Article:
The National Farmers Union is a serious organization with serious ideas.
But ordinary farmers may not be listening.
This week the NFU held its 50th annual convention in Winnipeg with NFU members from Nova Scotia to British Columbia in attendance.
At the event, the NFU unveiled a 98-page discussion paper called Tackling the Farm Crisis and the Climate Crisis.
Dozens of NFU members contributed to the document and the NFU consulted with university and government experts, who shared information about their research on livestock, crop nutrients, soils and greenhouse gas emissions.
The paper argues, effectively, that climate change is a genuine threat to agriculture. It contains interesting and controversial comments, which leaders of other farm groups would never say in public, such as:
• “Our cropping and grazing methods must increase soil carbon levels, but we should not become confused by claims that we can somehow fix the climate crisis by pulling carbon out of the atmosphere and ‘sequestering’ it in soils. This is false solution for many reasons.”
• Canada should set aside five to 10 percent of marginal farmland to protect wetlands and forests.
The paper also contains a six-page discussion on the pros and cons of livestock production when it comes to climate change and soil health.
In short, there are few farm organizations in Canada that are willing to publish such a detailed and thoughtful paper on climate change.
However, a large percentage of Canadian farmers won’t hear these ideas, or listen to them, because the NFU is too cozy with fringe groups that oppose modern agriculture or have agendas that have nothing to do with farming.
As an example, about five organizations had booths at the NFU conference in Winnipeg. One of them was the Canadian Biotechnology Action Network (CBAN).
Its official mission is to “research, monitor and raise awareness about issues relating to genetic engineering in food and farming,” but in reality CBAN is known as an anti-GMO group.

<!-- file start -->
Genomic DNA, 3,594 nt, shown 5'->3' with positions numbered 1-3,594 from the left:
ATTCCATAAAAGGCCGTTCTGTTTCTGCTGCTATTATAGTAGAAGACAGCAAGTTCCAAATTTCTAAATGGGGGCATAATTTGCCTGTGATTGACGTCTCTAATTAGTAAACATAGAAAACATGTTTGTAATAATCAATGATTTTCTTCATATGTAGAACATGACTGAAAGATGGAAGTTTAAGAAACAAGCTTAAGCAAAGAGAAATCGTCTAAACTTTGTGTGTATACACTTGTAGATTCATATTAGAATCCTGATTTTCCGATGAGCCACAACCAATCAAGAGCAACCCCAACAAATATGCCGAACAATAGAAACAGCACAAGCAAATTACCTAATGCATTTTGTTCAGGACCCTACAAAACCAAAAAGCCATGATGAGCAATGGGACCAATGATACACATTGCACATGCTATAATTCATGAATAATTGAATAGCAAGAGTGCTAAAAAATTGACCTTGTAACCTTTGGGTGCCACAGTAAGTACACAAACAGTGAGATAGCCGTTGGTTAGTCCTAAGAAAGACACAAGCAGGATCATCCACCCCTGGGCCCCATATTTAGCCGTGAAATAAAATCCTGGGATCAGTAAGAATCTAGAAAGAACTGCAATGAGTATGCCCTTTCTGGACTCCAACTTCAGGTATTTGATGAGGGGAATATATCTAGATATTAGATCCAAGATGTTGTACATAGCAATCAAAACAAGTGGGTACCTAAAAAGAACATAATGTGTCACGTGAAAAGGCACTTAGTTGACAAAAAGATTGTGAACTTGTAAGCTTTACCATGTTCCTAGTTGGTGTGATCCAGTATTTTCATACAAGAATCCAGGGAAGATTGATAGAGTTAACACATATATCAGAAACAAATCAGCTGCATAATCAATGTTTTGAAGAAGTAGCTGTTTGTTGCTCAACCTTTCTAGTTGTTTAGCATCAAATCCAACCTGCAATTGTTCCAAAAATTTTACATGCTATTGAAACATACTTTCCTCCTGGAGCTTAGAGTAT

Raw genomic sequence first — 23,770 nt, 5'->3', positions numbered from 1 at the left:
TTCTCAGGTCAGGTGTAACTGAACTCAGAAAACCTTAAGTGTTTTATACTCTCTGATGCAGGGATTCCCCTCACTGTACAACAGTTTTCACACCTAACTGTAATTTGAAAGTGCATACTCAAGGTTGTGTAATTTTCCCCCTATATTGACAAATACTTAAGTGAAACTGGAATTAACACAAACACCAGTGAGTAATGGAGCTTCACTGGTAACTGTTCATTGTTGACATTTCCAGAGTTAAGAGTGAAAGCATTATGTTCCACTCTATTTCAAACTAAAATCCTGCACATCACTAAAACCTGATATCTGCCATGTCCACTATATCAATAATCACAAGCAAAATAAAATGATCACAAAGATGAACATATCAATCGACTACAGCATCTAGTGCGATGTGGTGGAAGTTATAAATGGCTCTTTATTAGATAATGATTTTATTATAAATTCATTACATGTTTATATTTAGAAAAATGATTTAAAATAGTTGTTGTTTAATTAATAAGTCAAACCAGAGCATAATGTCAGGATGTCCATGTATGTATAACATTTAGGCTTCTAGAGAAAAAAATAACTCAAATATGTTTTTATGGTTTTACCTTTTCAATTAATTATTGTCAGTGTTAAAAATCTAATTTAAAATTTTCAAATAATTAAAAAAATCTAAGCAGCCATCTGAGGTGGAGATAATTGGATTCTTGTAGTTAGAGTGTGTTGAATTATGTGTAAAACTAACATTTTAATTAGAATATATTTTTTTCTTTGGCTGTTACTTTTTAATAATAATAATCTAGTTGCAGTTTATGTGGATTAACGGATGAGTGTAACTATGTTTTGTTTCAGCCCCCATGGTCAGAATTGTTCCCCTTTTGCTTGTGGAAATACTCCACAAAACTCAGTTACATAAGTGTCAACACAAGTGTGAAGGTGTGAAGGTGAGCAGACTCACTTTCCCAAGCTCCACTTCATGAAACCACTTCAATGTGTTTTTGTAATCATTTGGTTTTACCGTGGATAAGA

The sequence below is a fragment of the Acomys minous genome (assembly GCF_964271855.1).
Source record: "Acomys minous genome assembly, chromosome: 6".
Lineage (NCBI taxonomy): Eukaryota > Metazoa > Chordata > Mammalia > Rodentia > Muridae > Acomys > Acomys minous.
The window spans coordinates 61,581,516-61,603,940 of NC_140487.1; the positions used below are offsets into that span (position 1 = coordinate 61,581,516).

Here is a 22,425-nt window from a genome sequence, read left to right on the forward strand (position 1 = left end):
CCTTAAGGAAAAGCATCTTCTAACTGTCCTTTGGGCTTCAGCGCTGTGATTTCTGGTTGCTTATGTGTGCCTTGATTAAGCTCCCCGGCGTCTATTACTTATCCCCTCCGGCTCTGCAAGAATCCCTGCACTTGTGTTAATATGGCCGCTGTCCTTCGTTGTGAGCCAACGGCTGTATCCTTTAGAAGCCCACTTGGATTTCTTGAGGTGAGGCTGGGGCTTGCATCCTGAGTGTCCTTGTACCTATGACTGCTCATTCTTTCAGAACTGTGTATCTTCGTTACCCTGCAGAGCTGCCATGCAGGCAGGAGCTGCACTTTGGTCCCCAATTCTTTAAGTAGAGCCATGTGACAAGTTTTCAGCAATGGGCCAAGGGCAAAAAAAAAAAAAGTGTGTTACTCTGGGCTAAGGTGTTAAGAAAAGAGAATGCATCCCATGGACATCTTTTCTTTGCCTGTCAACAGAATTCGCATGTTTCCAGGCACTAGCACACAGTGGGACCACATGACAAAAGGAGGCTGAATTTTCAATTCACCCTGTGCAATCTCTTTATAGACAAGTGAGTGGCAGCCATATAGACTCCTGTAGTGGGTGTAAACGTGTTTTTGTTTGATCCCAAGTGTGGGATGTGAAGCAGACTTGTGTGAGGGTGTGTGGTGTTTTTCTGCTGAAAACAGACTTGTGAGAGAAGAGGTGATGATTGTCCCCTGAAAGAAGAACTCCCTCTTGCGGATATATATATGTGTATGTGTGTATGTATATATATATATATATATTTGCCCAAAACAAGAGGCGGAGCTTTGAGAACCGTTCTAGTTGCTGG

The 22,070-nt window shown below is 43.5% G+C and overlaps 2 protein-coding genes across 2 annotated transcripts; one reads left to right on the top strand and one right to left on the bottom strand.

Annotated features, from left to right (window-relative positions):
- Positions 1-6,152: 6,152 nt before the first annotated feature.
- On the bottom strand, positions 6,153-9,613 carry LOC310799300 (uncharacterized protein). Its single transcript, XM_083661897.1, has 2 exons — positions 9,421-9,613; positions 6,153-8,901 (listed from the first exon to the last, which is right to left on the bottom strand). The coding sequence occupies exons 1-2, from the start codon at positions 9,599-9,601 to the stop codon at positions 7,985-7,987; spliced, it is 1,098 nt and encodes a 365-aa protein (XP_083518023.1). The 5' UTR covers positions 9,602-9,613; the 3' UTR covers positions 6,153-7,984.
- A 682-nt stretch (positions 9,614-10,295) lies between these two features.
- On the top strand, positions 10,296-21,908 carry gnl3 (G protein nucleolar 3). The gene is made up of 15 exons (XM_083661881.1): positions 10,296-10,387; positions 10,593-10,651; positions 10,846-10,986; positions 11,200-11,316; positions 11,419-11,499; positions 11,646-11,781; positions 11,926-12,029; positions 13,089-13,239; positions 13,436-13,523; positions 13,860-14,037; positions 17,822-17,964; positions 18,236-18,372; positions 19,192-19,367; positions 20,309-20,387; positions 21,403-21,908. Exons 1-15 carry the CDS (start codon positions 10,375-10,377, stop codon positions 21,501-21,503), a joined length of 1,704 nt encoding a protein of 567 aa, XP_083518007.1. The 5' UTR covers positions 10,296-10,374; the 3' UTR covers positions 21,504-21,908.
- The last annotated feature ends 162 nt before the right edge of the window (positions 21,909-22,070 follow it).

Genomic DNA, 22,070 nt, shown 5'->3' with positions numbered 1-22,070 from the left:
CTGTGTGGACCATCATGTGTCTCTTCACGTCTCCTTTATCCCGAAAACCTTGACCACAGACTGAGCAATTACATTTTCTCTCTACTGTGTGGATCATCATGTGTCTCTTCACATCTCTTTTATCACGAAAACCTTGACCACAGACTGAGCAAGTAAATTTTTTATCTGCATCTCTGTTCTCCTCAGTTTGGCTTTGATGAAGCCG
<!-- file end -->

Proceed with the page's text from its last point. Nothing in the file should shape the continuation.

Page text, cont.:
“There is no scientific basis to conclude that GM foods are safe,” its website says.
The NFU is a member of CBAN, even though the National Farmers Union has members, conventional farmers, who grow GM crops like canola, corn and soybeans.
The NFU does not oppose genetically modified crops, but few other farm groups would invite CBAN to its conference. That’s because the organization campaigns against the tools of modern agriculture — like GM crops and other biotechnology.
As another example of special interests hijacking the NFU agenda, one of the presenters at the Winnipeg conference spoke on the topic of migrant workers.
It was part of a session about emerging issues in agriculture, but there was little mention of temporary foreign workers in Canadian farming. The speaker spent 20 minutes on the dangers of racism and white supremacy and how financial inequality threatens Canada’s future. Every table in the room had a flyer, asking attendees to fight racism.
Fighting racism is an admirable enterprise, but it seemed to be a bit off topic.
If the NFU has decided it must be inclusive and all voices must be heard, that’s fine. Some of those voices should be heard.
But when you become a bullhorn for special interest groups, there are consequences.
As an NDP politician told me this fall, Manitoba’s NDP party has become irrelevant in rural parts of the province because the party is obsessed with identity politics. He said the NDP will never regain power in the province unless it decides to represent the interests of all Manitobans, including ‘average’ Manitobans.
In the middle of November, former U.S. President Barack Obama delivered a similar message to the Democratic Party. During a speech in Washington, D.C., he said the average American voter does not support the views of “certain left-leaning Twitter feeds or the activist wing of our party.”
The National Farmers Union may no longer represent the average Canadian farmer, which is unfortunate, because the organization has important things to say, and its voice is needed.